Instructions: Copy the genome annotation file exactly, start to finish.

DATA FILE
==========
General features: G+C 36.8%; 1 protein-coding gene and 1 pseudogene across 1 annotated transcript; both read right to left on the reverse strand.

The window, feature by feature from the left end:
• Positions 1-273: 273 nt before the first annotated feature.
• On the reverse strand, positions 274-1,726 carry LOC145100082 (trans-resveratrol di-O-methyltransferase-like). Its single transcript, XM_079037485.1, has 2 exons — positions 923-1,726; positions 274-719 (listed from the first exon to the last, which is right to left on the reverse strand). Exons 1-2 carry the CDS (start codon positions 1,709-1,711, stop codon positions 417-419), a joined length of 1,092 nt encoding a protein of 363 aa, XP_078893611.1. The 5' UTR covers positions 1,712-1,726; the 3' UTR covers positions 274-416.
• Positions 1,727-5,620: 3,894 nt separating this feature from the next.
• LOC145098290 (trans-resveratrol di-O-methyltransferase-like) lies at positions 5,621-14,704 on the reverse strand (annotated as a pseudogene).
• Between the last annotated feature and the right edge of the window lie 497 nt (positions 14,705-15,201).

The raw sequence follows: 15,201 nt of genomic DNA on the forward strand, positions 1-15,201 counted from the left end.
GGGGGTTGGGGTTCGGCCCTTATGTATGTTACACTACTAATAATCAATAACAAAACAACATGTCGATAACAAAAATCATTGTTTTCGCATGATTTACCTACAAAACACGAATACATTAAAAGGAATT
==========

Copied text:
General features: G+C 36.8%; 1 protein-coding gene and 1 pseudogene across 1 annotated transcript; both read right to left on the reverse strand.

The window, feature by feature from the left end:
• Positions 1-273: 273 nt before the first annotated feature.
• On the reverse strand, positions 274-1,726 carry LOC145100082 (trans-resveratrol di-O-methyltransferase-like). Its single transcript, XM_079037485.1, has 2 exons — positions 923-1,726; positions 274-719 (listed from the first exon to the last, which is right to left on the reverse strand). Exons 1-2 carry the CDS (start codon positions 1,709-1,711, stop codon positions 417-419), a joined length of 1,092 nt encoding a protein of 363 aa, XP_078893611.1. The 5' UTR covers positions 1,712-1,726; the 3' UTR covers positions 274-416.
• Positions 1,727-5,620: 3,894 nt separating this feature from the next.
• LOC145098290 (trans-resveratrol di-O-methyltransferase-like) lies at positions 5,621-14,704 on the reverse strand (annotated as a pseudogene).
• Between the last annotated feature and the right edge of the window lie 497 nt (positions 14,705-15,201).

The raw sequence follows: 15,201 nt of genomic DNA on the forward strand, positions 1-15,201 counted from the left end.
GGGGGTTGGGGTTCGGCCCTTATGTATGTTACACTACTAATAATCAATAACAAAACAACATGTCGATAACAAAAATCATTGTTTTCGCATGATTTACCTACAAAACACGAATACATTAAAAGGAATT